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Cuomo declines to provide financial details about his new book deal
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Cuomo declines to provide financial details about his new book deal

Cuomo

Gov. Andrew Cuomo.

ALBANY – Gov. Andrew M. Cuomo declined Wednesday to provide any details about the financial terms with his publisher for a book he has authored about the Covid-19 pandemic.

The Cuomo administration is also not making public an approval letter officials say the governor obtained from a state ethics agency pertaining to outside income he will receive from the book contract.

The administration was asked first thing Wednesday morning about whether approval or guidance was sought by the ethics agency; it said in the late afternoon that the governor's book plan was submitted to the ethics office and okayed.

“You’ll see it on my financial disclosure," Cuomo said in his answer during a media conference call Wednesday about the terms of his deal with Crown Publishing Group.

It could be a while before that information surfaces; the state’s Joint Commission on Public Ethics requires Cuomo, and thousands of other state officials, to file details about their finances – including sources of outside income – by May 15 each year.

During the Covid-19 pandemic, however, the deadline for those submissions was extended until Aug. 16 – the day before Cuomo announced the deal for his new book entitled “American Crisis: Leadership Lessons from The Covid-19 Pandemic.”

Cuomo filed his 2019 financial disclosure form on Aug. 16. It is uncertain when Cuomo signed his book deal, but he won't have to file another annual disclosure form with the ethics agency until next May. Cuomo does make his annual tax returns available for reporters to inspect, so some inkling of his book deal could become somewhat apparent next April, assuming there is no delay, like this year, in the federal tax filing deadline.

The state ethics agency also requires officials who expect to make more than $5,000 in outside income to have such dealings approved both by the agency for which they work as well as the Joint Commission on Public Ethics. The ethics agency, which OK'd a lucrative book deal Cuomo inked in 2012, is one over which Cuomo wields considerable authority.

Richard Azzopardi, a senior adviser to Cuomo, said Wednesday that the ethics agency's approval was sought and obtained. He said he could not immediately make the approval letter public.

Citing legal confidentiality provisions, a spokesman for the ethics agency said the office is not permitted to publicly release any such guidance about outside income dealings that it might give state officials. Cuomo, or other officials, however, are free to make public such guidance they receive from the ethics agency.

The book project by Cuomo has been getting slammed by some of his critics on the left and right, who question Cuomo personally profiting from a book about a virus that has killed 25,000 New Yorkers – more than any other state. They have also said Cuomo’s timing is off because the virus is still raging in many parts of the nation and world and there are fears of a second wave in New York State.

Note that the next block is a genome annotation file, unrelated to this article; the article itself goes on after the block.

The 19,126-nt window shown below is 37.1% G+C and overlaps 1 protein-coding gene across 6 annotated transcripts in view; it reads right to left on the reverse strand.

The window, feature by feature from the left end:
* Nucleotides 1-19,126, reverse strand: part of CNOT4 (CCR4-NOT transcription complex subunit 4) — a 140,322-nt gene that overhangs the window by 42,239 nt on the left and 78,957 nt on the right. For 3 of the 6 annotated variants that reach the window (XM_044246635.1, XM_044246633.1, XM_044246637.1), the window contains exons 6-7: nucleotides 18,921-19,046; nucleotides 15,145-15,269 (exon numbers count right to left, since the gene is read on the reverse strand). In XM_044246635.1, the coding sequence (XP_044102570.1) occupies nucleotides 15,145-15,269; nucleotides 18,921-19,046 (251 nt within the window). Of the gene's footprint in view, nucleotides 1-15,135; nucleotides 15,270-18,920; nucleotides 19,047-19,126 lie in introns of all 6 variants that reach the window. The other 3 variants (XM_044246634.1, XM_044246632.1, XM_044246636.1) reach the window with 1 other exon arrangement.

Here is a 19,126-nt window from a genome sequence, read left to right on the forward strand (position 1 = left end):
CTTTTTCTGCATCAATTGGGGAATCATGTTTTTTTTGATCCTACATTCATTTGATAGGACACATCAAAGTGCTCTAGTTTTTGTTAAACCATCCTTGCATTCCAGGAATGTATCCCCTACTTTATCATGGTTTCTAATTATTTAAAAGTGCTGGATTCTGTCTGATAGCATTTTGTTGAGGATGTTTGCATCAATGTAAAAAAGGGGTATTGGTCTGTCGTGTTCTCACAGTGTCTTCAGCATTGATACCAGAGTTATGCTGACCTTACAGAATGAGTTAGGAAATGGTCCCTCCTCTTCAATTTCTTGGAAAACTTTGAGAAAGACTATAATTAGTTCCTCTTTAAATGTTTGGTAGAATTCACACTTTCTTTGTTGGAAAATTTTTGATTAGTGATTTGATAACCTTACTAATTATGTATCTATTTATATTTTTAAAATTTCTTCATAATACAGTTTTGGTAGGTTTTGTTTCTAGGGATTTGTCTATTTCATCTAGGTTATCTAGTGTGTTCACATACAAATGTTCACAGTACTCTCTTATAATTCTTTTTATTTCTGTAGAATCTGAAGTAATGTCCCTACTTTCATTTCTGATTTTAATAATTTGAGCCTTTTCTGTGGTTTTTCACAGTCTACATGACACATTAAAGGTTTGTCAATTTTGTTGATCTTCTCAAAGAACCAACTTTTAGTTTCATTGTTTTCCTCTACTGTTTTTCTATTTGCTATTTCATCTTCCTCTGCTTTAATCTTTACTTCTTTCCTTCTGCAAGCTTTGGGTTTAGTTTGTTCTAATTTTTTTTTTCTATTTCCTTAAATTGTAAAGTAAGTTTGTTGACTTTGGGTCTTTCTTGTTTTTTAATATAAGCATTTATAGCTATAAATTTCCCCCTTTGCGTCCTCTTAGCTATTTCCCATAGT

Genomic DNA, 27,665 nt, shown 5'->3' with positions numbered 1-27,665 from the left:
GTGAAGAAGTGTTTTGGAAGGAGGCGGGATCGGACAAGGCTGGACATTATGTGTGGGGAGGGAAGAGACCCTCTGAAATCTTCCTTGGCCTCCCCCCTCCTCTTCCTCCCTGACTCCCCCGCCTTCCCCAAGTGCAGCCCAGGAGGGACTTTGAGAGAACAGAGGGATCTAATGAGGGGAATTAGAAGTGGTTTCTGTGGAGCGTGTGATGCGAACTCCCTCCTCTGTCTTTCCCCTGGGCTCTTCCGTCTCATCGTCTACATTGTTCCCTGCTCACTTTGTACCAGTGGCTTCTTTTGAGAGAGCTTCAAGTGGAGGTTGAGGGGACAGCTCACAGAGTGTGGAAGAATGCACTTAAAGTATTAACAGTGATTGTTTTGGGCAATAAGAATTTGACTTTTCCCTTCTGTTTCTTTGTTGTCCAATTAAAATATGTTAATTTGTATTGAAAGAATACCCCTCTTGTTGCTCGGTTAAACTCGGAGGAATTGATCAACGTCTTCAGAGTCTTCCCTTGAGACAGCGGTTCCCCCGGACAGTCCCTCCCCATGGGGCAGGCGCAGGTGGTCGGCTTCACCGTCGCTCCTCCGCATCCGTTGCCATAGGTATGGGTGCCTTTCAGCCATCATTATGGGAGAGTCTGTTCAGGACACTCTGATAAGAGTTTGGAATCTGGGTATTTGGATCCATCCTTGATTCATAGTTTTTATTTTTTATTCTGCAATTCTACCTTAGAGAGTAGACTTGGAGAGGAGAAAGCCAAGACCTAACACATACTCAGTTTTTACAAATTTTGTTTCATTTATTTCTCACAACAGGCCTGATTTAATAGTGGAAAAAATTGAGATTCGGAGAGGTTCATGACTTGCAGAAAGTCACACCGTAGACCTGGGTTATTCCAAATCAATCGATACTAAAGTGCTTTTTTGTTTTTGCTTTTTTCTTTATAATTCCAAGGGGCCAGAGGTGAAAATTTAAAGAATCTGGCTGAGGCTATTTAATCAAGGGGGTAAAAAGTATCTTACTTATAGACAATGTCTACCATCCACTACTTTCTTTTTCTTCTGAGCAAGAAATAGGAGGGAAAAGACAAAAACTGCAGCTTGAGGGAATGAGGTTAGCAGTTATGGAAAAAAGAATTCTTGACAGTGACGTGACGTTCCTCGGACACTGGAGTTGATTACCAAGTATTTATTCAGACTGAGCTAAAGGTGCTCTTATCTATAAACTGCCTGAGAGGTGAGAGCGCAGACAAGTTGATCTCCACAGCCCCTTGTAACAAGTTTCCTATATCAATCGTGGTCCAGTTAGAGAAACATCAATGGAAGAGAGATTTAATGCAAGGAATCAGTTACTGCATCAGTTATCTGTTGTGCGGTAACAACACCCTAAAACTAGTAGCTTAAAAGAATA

“My book is not about the history of Covid because it’s not over," Cuomo said Wednesday, pitching it more as a “halftime” assessment of where things stand with the virus.

He added: “My book is going to be about what we need to do as much, if not more, as what we've done."

The book was seeing brisk preorder sales at stores such as Barnes & Noble.

It was also getting glowing characterizations – from the publicity machine already geared up to promote the book.

“Governor Cuomo tells the riveting story of how he took charge in the fight against Covid-19 as New York became the epicenter of the pandemic, offering hard-won lessons in leadership and his vision for the path forward," the sales pitch states on the Barnes & Noble site.

The site adds how “Cuomo undertook the impossible," which he defined as how he “unified people to rise to the challenge” and how he was “relentless in his pursuit of scientific facts and data” in the face of “roadblocks presented by a president incapable of leadership and addicted to transactional politics."

On Tuesday, President Trump tweeted that Cuomo is a "horrible governor" and added that crime is "taking over" the state and that he "killed 11,000 people in nursing homes alone." Of Cuomo, he added: "Crooked & incompetent!"

The price of the new book is listed at $30; it is set for publication in mid-October.

The last Cuomo book, a 2014 memoir, brought the governor nearly $800,000, despite lackluster sales. Azzopardi noted that both book deals were okayed in advance by the state ethics agency.

Cuomo said Wednesday that he would donate an undisclosed amount of money to a Covid-19-related charitable group, but he did not elaborate. He said the amount of money the book might bring him depends on its sales levels.

The Buffalo News: Good Morning, Buffalo

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